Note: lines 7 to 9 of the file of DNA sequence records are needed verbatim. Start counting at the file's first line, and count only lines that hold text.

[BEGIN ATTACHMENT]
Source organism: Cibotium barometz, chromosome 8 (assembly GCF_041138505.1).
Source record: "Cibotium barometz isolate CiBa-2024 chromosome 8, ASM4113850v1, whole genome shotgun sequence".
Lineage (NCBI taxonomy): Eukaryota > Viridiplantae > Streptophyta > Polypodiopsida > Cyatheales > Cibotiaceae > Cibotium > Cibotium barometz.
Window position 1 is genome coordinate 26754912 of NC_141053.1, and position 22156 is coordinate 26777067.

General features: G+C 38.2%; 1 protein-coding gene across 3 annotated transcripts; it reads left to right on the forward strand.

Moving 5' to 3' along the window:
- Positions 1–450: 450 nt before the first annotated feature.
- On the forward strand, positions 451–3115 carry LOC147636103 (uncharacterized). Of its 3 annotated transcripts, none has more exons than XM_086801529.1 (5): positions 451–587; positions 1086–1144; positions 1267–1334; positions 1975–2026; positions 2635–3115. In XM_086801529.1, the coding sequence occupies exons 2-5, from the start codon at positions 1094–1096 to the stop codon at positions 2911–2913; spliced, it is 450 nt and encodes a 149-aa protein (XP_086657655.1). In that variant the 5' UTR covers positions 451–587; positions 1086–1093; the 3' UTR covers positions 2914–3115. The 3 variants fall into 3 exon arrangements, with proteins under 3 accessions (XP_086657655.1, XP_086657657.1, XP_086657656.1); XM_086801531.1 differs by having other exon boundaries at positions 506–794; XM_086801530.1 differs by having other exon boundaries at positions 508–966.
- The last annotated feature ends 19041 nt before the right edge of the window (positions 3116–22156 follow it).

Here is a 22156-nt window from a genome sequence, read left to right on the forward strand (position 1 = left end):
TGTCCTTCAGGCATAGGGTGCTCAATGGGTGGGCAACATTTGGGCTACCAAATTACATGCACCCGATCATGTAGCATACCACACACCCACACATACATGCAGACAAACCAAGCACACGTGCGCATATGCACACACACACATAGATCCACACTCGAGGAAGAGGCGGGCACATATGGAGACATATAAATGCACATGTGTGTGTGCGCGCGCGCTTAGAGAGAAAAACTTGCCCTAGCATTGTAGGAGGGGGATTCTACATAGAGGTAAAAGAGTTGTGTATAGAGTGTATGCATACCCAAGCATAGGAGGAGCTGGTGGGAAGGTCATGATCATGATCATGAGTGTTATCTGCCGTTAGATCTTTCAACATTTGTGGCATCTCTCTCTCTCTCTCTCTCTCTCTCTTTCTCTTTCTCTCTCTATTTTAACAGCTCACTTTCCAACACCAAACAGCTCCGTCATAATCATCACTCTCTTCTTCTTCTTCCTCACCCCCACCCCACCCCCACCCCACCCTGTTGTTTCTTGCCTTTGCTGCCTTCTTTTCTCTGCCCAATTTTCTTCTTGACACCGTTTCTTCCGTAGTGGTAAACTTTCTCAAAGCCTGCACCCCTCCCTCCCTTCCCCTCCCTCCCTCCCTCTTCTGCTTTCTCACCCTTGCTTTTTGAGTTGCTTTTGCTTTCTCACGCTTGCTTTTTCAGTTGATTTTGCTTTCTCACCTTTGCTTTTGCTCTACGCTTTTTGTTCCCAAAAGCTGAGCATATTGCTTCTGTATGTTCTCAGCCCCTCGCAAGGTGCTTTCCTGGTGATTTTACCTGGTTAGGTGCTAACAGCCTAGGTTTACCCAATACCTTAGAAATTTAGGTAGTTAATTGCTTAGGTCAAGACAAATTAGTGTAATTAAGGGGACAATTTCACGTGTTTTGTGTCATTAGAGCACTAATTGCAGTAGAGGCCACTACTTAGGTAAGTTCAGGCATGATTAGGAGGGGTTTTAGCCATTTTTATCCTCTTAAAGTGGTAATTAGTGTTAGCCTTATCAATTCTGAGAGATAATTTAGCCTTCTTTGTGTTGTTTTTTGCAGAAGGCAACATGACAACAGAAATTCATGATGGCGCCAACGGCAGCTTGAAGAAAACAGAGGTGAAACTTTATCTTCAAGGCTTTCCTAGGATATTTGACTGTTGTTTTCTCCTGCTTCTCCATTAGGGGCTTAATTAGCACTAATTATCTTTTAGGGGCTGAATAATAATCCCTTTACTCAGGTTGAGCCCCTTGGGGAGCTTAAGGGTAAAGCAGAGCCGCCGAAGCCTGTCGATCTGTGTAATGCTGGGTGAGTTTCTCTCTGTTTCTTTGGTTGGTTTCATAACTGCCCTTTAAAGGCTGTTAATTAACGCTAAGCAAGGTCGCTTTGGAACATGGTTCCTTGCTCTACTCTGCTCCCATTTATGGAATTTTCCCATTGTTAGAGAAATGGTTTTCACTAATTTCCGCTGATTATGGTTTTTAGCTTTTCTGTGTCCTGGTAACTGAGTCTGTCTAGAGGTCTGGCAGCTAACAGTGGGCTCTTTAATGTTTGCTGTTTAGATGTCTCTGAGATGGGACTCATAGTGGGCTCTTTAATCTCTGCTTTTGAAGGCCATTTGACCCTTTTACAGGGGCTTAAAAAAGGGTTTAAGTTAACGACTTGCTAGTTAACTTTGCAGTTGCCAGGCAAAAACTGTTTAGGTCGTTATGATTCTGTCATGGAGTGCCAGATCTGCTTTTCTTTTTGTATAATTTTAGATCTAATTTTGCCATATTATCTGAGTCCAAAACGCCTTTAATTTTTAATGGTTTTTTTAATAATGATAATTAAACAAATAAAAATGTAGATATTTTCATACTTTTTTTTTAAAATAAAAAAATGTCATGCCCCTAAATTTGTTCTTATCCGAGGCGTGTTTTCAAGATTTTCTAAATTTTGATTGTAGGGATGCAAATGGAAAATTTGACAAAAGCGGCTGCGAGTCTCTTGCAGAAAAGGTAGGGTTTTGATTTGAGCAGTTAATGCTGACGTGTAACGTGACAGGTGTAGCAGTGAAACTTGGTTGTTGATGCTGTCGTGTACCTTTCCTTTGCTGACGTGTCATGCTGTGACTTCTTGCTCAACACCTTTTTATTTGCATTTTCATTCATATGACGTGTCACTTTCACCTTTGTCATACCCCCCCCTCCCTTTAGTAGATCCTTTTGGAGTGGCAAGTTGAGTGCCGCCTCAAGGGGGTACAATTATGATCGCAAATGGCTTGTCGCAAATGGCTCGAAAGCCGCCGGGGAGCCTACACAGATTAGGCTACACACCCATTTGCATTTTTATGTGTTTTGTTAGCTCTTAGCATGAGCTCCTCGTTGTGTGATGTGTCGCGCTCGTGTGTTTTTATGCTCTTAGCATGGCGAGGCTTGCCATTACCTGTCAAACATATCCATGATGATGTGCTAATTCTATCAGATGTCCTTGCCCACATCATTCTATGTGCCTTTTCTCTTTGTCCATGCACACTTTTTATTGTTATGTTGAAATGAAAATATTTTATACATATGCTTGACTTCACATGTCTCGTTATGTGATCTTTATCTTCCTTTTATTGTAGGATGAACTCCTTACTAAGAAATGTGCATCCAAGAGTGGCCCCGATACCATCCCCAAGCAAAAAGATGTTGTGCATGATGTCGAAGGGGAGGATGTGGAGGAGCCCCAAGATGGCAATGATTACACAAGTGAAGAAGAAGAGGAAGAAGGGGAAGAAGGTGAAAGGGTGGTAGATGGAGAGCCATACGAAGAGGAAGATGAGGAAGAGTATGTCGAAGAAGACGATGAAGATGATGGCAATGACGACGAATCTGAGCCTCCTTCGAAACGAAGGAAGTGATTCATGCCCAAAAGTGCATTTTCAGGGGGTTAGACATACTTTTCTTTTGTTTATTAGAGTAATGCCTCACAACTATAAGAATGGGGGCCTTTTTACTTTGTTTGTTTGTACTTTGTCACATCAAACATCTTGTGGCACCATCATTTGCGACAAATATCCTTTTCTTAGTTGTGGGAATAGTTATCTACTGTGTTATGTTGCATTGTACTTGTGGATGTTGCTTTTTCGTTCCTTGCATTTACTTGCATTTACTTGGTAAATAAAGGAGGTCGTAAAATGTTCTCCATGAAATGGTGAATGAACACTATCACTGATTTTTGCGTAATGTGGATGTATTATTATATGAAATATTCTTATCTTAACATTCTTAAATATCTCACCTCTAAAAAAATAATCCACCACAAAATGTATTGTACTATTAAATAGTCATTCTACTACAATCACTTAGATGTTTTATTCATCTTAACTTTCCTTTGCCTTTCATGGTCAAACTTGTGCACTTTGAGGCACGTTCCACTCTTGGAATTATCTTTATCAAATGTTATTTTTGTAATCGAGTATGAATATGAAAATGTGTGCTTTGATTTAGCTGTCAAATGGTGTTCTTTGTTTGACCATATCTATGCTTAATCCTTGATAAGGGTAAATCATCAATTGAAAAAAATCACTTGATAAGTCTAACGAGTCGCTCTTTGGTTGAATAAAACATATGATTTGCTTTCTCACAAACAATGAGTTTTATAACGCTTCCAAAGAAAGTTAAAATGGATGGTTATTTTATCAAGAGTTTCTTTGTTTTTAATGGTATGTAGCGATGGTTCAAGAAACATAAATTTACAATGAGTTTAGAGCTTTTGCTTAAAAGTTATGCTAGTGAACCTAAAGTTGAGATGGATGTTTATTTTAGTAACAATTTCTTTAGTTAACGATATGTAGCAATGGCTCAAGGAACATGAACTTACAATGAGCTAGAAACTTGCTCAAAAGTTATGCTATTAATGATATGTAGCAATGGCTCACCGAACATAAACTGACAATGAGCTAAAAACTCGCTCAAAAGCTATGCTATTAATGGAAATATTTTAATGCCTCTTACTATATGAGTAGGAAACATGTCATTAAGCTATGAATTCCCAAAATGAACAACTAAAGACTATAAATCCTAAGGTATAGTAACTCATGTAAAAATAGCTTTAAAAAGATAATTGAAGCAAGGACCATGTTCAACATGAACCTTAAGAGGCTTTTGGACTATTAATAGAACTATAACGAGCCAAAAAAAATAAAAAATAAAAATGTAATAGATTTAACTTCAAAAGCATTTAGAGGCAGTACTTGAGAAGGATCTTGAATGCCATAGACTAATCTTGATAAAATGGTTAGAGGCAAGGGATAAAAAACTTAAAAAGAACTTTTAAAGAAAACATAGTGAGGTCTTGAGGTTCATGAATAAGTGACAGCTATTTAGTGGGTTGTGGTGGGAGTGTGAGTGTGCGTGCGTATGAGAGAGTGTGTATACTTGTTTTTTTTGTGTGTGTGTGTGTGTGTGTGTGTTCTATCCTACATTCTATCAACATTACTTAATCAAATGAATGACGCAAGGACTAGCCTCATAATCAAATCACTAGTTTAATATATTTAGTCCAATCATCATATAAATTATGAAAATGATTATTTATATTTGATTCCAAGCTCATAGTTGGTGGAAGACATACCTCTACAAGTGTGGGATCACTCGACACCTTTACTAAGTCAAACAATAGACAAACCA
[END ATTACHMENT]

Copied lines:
- Positions 1–450: 450 nt before the first annotated feature.
- On the forward strand, positions 451–3115 carry LOC147636103 (uncharacterized). Of its 3 annotated transcripts, none has more exons than XM_086801529.1 (5): positions 451–587; positions 1086–1144; positions 1267–1334; positions 1975–2026; positions 2635–3115. In XM_086801529.1, the coding sequence occupies exons 2-5, from the start codon at positions 1094–1096 to the stop codon at positions 2911–2913; spliced, it is 450 nt and encodes a 149-aa protein (XP_086657655.1). In that variant the 5' UTR covers positions 451–587; positions 1086–1093; the 3' UTR covers positions 2914–3115. The 3 variants fall into 3 exon arrangements, with proteins under 3 accessions (XP_086657655.1, XP_086657657.1, XP_086657656.1); XM_086801531.1 differs by having other exon boundaries at positions 506–794; XM_086801530.1 differs by having other exon boundaries at positions 508–966.
- The last annotated feature ends 19041 nt before the right edge of the window (positions 3116–22156 follow it).